According to artist and gallerist Andrea McCafferty, Bridgehampton is situated in the center of a thriving art and cultural scene. McCafferty’s newest gallery, The White Room, is a casual gem right in the heart of it all. The White Room is a venue “representing a wide array of works from representational to abstract,” says McCafferty. “The gallery exhibits paintings, sculptures and photography from professional artists while also fostering emerging talents.”
The White Room’s Main Street location is perfect for the juxtaposing of art in the gallery. Behind wooden horse sculptures by artist Franco Cuttica and two strikingly colorful metal sculptures, the venue is nestled between two small businesses that share a U-shaped courtyard where the brand-new gallery can host lively receptions. During the May 9 grand opening, over 300 artists and collectors stopped by the Bridgehampton gallery and courtyard, while live music by Mama Lee Rose and Friends set the vibe.
While McCafferty says that the gallery’s opening and Memorial Day weekend were the two busiest times so far, a wide variety of artists and art at The White Room have generated a lot of interest, drawing a steady stream of visitors and collectors interested in dazzling,
locally made art.
Just beyond the gallery’s entrance are two transparent plastic display cases on top of white, rectangular pillars, containing fragile works of art: polymer clay feasts, as well as tiny assorted fruits surrounded by forest leaves, sculpted by Ruby Jackson.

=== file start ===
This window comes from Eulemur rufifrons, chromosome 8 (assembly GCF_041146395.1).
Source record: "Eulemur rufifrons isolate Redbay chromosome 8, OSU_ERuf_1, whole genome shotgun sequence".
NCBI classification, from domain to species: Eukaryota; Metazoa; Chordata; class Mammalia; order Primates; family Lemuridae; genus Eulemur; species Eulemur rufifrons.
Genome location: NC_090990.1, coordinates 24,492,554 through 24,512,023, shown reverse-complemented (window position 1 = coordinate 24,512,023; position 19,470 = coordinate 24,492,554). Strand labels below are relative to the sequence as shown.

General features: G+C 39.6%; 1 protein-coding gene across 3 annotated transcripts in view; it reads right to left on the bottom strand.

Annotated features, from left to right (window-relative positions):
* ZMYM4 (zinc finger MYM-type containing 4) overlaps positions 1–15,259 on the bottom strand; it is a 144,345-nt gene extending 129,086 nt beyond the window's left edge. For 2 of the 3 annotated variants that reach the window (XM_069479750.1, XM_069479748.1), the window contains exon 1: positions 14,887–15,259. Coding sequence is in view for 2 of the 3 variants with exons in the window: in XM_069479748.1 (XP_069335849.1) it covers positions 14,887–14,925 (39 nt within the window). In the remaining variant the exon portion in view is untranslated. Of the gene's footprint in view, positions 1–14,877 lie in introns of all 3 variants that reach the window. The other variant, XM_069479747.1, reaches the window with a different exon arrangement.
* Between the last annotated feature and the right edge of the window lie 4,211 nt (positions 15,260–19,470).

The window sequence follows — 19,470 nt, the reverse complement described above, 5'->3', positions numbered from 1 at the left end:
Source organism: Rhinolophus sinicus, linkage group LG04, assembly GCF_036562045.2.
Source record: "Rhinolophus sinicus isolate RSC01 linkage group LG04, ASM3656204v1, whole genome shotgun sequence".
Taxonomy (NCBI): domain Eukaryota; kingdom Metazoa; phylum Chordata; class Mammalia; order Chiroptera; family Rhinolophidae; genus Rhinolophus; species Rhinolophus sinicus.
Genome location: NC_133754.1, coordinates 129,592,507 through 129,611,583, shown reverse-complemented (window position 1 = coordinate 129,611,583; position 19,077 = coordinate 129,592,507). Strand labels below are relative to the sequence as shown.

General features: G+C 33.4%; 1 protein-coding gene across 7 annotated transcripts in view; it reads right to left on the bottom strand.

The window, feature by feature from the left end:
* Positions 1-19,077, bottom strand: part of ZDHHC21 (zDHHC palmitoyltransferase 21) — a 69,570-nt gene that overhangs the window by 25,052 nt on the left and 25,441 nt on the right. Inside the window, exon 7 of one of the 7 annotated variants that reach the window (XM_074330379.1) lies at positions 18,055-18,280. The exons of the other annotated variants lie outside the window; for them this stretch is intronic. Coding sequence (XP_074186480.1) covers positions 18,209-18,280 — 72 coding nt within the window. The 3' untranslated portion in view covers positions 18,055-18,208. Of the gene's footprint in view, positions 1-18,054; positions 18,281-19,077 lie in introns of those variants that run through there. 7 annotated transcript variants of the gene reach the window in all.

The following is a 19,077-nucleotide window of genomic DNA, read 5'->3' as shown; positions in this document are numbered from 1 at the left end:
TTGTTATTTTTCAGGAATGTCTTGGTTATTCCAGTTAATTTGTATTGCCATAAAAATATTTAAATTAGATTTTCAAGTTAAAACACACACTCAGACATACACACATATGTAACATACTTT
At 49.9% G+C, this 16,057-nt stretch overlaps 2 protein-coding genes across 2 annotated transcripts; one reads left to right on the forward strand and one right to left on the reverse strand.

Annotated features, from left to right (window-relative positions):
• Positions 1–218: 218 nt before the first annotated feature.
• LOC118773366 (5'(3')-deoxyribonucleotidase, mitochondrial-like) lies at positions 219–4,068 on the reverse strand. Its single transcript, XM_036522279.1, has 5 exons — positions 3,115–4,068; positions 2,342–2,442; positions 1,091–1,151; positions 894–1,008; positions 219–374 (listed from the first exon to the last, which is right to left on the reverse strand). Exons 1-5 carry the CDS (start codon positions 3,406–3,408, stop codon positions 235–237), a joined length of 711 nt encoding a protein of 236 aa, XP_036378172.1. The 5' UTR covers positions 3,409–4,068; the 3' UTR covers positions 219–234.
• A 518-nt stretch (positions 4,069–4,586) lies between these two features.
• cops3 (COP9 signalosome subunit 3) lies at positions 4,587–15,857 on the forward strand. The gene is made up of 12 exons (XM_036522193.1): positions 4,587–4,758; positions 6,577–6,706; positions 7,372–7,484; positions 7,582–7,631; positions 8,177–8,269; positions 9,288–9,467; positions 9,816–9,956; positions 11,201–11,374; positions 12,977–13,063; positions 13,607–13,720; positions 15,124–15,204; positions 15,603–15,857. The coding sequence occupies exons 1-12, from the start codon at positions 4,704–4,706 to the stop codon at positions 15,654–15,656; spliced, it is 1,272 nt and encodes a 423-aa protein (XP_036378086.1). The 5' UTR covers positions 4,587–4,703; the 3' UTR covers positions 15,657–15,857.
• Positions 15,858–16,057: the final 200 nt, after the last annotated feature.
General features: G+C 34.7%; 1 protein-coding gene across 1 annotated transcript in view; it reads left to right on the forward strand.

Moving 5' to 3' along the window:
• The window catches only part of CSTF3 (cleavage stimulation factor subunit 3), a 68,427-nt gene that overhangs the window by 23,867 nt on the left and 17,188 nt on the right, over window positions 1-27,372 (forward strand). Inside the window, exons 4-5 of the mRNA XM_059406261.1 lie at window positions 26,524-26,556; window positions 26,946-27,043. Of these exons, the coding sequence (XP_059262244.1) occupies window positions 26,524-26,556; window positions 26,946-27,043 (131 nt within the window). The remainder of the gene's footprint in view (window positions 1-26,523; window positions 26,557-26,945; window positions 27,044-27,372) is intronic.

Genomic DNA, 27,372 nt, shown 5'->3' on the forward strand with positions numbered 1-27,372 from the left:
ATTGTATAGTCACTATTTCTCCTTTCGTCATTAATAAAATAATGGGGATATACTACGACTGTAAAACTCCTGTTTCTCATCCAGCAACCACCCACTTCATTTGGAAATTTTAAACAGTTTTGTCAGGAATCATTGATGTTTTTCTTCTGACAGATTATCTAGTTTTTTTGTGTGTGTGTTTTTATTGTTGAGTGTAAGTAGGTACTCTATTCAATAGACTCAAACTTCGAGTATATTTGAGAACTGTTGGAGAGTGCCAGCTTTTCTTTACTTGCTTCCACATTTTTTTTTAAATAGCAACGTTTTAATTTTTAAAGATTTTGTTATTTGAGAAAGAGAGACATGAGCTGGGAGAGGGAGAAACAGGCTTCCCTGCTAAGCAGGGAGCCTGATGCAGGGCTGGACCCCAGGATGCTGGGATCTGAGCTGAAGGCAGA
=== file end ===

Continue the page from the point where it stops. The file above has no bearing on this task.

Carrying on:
Glossy photographic prints on metal canvases present obscure city-inspired landscapes, thanks to photographer and writer Kat O’Neill. Doll-faced characters painted with what appears to be blush and concealer dominate the gallery’s white walls as part of Nadine Daskaloff’s exhibit.
Walk to the back and you’ll find a painting of soothing blue ocean waves. Background music from the ’80s, ranging from punk to pop, fits the atmosphere. Deprived of surrounding colors in the walls and the light, the soft music pulsated and provided a ghostly finishing touch to the featured artwork. Far from being a distraction, it complemented the viewing. Maybe it was because that Clash-like music emphasized the idea of not quite fitting together, while also celebrating the solidarity of not giving a damn about it.
Through July 6, Mark Seidenfeld and Southampton’s own Paton Miller will be featured at the gallery. Miller’s recent work is best defined by two words: mosaic oasis. Similar to a quilt, multiple colors are woven together in the paintings in a fashion that makes them seem to have temperatures of their own. (Compare his “Illustrated Man,” “Skeleton Attic,” and “Road to Deliciousness” now on display.) And that’s only technique: Miller’s paintings are, in this exhibit, portraits of individuals highlighted in faraway places, in all stages of life. Mark Seidenfeld is best known for his “historical cameos” in photography, but Seidenfeld’s most recent paintings resemble crinkled cellophane soaked in liquid metal—some beautiful chaos! Add color to that image and you can imagine what a riotous palette The White Room will present.
McCafferty plans to tap into the South Fork’s three art fairs this summer—ArtHamptons, July 2–5 at Private Estate Grounds Lumber Lane Reserve; Art Market Hamptons, July 9–12 at Fairview Farm; Art Southampton, July 9–13 at Nova’s Ark Project, all in Bridgehampton—by offering a satellite show. She’ll be sure to keep some wine and cheese fresh and stocked back at the gallery. Stop by and take in the eclectic display.
The White Room Gallery, 2415 Montauk Highway, Bridgehampton, 917-526-2767,